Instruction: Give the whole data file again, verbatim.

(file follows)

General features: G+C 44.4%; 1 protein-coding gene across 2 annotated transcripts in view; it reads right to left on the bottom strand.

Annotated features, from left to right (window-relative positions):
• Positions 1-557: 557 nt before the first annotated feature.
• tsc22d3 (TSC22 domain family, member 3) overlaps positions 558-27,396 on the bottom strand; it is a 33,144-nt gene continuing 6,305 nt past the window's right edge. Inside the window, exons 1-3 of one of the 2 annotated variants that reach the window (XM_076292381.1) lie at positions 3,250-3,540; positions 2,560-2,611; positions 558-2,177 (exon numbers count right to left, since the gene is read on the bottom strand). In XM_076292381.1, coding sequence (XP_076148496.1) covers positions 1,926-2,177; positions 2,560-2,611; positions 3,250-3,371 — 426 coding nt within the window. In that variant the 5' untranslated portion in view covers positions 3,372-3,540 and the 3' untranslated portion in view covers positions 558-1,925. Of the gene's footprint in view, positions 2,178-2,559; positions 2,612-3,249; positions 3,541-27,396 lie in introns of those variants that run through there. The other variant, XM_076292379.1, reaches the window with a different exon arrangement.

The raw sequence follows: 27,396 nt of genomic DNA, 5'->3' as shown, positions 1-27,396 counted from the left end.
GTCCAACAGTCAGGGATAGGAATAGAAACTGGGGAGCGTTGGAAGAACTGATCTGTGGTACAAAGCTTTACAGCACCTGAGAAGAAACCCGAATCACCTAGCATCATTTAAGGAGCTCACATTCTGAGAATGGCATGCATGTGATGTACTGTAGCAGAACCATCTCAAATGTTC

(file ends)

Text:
General features: G+C 44.4%; 1 protein-coding gene across 2 annotated transcripts in view; it reads right to left on the bottom strand.

Annotated features, from left to right (window-relative positions):
• Positions 1-557: 557 nt before the first annotated feature.
• tsc22d3 (TSC22 domain family, member 3) overlaps positions 558-27,396 on the bottom strand; it is a 33,144-nt gene continuing 6,305 nt past the window's right edge. Inside the window, exons 1-3 of one of the 2 annotated variants that reach the window (XM_076292381.1) lie at positions 3,250-3,540; positions 2,560-2,611; positions 558-2,177 (exon numbers count right to left, since the gene is read on the bottom strand). In XM_076292381.1, coding sequence (XP_076148496.1) covers positions 1,926-2,177; positions 2,560-2,611; positions 3,250-3,371 — 426 coding nt within the window. In that variant the 5' untranslated portion in view covers positions 3,372-3,540 and the 3' untranslated portion in view covers positions 558-1,925. Of the gene's footprint in view, positions 2,178-2,559; positions 2,612-3,249; positions 3,541-27,396 lie in introns of those variants that run through there. The other variant, XM_076292379.1, reaches the window with a different exon arrangement.

The raw sequence follows: 27,396 nt of genomic DNA, 5'->3' as shown, positions 1-27,396 counted from the left end.
GTCCAACAGTCAGGGATAGGAATAGAAACTGGGGAGCGTTGGAAGAACTGATCTGTGGTACAAAGCTTTACAGCACCTGAGAAGAAACCCGAATCACCTAGCATCATTTAAGGAGCTCACATTCTGAGAATGGCATGCATGTGATGTACTGTAGCAGAACCATCTCAAATGTTC